Piracy by Approval: Social Norms, Deterrence, and Copyright Compliance in China Compared to the United States
33 Pages Posted: 19 Dec 2014 Last revised: 1 Jul 2015
Date Written: December 16, 2014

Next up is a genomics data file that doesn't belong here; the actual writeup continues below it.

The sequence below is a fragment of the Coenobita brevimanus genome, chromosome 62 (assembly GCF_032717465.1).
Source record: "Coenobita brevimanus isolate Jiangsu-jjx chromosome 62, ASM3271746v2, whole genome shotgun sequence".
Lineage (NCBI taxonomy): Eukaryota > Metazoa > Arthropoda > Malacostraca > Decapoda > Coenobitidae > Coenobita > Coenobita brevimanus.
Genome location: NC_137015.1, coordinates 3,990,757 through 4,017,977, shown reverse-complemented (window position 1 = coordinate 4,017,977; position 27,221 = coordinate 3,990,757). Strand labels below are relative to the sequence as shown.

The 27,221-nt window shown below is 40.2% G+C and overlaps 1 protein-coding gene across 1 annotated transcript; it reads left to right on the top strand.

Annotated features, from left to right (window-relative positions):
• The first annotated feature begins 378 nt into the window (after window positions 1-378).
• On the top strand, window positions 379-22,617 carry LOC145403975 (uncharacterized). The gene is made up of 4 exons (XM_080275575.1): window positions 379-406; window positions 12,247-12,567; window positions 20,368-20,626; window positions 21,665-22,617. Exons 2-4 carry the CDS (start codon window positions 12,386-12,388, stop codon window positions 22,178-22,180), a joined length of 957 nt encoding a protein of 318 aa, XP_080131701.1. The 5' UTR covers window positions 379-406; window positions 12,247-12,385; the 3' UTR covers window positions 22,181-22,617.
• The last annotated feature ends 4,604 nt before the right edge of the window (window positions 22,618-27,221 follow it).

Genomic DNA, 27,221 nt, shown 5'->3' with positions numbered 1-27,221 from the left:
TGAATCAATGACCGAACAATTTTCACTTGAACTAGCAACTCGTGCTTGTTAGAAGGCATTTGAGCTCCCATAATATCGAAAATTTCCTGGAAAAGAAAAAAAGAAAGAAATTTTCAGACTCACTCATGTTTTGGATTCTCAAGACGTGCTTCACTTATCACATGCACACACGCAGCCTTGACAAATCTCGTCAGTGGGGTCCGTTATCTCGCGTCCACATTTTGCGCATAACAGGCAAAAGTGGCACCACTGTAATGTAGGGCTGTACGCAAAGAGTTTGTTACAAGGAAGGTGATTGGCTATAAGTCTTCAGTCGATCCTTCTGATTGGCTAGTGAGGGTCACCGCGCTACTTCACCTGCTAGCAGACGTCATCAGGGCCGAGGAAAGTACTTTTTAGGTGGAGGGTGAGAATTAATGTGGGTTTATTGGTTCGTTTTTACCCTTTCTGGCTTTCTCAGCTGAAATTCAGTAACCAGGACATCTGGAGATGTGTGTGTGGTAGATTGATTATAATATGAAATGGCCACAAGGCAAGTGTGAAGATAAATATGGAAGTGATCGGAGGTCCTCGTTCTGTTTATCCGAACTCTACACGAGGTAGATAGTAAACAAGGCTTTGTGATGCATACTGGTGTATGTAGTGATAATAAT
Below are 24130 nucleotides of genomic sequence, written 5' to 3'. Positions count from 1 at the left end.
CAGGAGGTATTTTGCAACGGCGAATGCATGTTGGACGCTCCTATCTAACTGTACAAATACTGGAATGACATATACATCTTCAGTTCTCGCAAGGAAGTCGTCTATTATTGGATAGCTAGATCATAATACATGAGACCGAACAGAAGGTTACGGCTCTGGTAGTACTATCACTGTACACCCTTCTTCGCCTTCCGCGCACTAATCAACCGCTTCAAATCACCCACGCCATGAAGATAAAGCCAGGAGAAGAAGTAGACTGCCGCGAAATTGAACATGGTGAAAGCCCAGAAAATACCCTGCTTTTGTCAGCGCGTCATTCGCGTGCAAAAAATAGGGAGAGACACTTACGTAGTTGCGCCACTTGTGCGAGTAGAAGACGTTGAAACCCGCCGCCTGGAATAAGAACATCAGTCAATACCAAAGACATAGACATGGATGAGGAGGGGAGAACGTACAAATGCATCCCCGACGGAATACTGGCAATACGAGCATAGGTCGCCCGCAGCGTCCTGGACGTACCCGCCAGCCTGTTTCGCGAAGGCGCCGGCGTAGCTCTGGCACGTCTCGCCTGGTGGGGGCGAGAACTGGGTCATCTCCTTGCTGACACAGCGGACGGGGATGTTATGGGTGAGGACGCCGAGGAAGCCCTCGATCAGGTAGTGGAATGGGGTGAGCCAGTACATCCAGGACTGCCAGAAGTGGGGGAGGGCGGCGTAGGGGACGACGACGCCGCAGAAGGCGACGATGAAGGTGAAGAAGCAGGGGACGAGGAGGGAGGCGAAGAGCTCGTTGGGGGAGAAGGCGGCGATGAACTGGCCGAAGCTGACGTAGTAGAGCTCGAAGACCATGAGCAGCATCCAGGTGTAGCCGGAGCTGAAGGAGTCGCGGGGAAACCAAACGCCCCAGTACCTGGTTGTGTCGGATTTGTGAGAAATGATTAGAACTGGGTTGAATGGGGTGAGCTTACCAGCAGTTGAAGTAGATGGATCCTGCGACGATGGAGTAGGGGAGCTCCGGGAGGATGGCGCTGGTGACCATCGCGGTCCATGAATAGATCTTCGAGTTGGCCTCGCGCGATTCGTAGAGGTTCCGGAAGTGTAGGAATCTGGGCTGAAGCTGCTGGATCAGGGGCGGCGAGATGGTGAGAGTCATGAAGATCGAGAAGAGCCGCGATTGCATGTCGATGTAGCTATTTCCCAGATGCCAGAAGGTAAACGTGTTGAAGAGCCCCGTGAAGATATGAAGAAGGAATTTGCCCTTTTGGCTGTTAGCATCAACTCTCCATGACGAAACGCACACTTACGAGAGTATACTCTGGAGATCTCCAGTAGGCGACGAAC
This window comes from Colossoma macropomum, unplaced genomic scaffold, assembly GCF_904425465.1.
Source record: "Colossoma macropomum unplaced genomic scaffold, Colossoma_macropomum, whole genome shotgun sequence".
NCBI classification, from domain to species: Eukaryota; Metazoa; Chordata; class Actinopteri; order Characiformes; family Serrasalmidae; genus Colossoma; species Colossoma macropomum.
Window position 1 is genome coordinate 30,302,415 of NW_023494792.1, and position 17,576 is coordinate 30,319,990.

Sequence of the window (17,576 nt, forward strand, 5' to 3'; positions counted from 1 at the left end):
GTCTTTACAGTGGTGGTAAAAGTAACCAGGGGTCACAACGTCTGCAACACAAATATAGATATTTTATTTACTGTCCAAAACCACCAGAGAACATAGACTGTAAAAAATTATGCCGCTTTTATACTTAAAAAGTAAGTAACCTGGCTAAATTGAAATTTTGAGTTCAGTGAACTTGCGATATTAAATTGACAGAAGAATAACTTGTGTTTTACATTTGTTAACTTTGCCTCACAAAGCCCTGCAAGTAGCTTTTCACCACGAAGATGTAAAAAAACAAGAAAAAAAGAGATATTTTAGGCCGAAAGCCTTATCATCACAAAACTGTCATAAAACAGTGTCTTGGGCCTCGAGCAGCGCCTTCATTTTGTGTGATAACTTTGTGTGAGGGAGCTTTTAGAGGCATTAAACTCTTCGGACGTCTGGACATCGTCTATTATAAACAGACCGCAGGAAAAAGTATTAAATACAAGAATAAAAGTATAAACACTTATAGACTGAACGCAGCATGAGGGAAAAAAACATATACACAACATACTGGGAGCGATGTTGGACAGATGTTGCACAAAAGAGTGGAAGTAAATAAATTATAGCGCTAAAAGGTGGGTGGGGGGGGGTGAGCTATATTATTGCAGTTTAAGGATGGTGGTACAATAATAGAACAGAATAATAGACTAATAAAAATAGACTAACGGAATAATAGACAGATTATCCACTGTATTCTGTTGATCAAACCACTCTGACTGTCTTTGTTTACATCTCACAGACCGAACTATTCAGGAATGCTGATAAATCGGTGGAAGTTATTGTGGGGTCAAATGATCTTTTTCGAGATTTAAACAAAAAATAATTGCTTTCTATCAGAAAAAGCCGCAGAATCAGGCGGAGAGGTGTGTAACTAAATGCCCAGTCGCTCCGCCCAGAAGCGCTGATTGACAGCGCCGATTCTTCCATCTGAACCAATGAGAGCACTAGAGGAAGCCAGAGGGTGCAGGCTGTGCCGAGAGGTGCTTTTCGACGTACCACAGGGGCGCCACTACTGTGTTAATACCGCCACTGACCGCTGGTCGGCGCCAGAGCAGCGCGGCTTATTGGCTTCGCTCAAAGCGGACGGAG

This study seeks to comparatively understand copyright piracy amongst Chinese and American students. It tested the influences of deterrence, social norms, and perceived duty to obey the law on the likelihood that the 216 participants would engage in digital piracy in two hypothetical digital offending scenarios. Half of the participants were subjected to an “enforcement campaign” condition that indicated the enforcement crackdown on digital piracy. The other half did not receive information about enforcement of digital copyright infringement. Results indicate that regardless of explicit campaign enforcement, Chinese students’ inclination to engage in digital piracy hinges chiefly on the perceived behavior and approval of others. This stands in contrast to the US students for whom the enforcement campaign changed influences on their behavior. Both social norms and perceived deterrence affected decision-making during the explicit crackdown, whereas both social norms and perceived duty to obey the law affected decision-making when there is no explicit crackdown. The study provides broader implications both for enforcement policy and for comparative compliance theory.
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